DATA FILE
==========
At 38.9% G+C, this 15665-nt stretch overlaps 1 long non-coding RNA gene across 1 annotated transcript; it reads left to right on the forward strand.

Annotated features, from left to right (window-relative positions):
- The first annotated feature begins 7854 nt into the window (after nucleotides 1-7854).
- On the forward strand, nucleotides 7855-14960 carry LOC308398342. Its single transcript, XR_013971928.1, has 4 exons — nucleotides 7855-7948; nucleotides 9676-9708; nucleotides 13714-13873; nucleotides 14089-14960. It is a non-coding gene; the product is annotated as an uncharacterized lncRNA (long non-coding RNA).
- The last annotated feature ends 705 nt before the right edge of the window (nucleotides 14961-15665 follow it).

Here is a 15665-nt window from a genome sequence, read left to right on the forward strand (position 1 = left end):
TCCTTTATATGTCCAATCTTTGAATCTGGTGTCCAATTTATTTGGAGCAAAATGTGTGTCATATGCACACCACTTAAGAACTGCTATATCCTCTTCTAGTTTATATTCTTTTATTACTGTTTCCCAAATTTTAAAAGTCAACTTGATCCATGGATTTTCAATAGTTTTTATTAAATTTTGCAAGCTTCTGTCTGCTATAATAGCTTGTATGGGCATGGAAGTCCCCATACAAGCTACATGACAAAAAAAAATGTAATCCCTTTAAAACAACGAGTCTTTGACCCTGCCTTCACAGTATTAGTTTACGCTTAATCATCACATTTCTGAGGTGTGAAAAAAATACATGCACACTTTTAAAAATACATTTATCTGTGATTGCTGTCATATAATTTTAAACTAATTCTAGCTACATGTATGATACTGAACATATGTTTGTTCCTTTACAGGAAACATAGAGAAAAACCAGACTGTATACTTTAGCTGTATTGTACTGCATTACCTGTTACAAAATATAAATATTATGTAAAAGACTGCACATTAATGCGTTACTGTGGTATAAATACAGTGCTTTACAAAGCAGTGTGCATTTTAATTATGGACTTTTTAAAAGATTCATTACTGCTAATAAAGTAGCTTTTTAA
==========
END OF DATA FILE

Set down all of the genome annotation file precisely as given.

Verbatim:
At 38.9% G+C, this 15665-nt stretch overlaps 1 long non-coding RNA gene across 1 annotated transcript; it reads left to right on the forward strand.

Annotated features, from left to right (window-relative positions):
- The first annotated feature begins 7854 nt into the window (after nucleotides 1-7854).
- On the forward strand, nucleotides 7855-14960 carry LOC308398342. Its single transcript, XR_013971928.1, has 4 exons — nucleotides 7855-7948; nucleotides 9676-9708; nucleotides 13714-13873; nucleotides 14089-14960. It is a non-coding gene; the product is annotated as an uncharacterized lncRNA (long non-coding RNA).
- The last annotated feature ends 705 nt before the right edge of the window (nucleotides 14961-15665 follow it).

Here is a 15665-nt window from a genome sequence, read left to right on the forward strand (position 1 = left end):
TCCTTTATATGTCCAATCTTTGAATCTGGTGTCCAATTTATTTGGAGCAAAATGTGTGTCATATGCACACCACTTAAGAACTGCTATATCCTCTTCTAGTTTATATTCTTTTATTACTGTTTCCCAAATTTTAAAAGTCAACTTGATCCATGGATTTTCAATAGTTTTTATTAAATTTTGCAAGCTTCTGTCTGCTATAATAGCTTGTATGGGCATGGAAGTCCCCATACAAGCTACATGACAAAAAAAAATGTAATCCCTTTAAAACAACGAGTCTTTGACCCTGCCTTCACAGTATTAGTTTACGCTTAATCATCACATTTCTGAGGTGTGAAAAAAATACATGCACACTTTTAAAAATACATTTATCTGTGATTGCTGTCATATAATTTTAAACTAATTCTAGCTACATGTATGATACTGAACATATGTTTGTTCCTTTACAGGAAACATAGAGAAAAACCAGACTGTATACTTTAGCTGTATTGTACTGCATTACCTGTTACAAAATATAAATATTATGTAAAAGACTGCACATTAATGCGTTACTGTGGTATAAATACAGTGCTTTACAAAGCAGTGTGCATTTTAATTATGGACTTTTTAAAAGATTCATTACTGCTAATAAAGTAGCTTTTTAA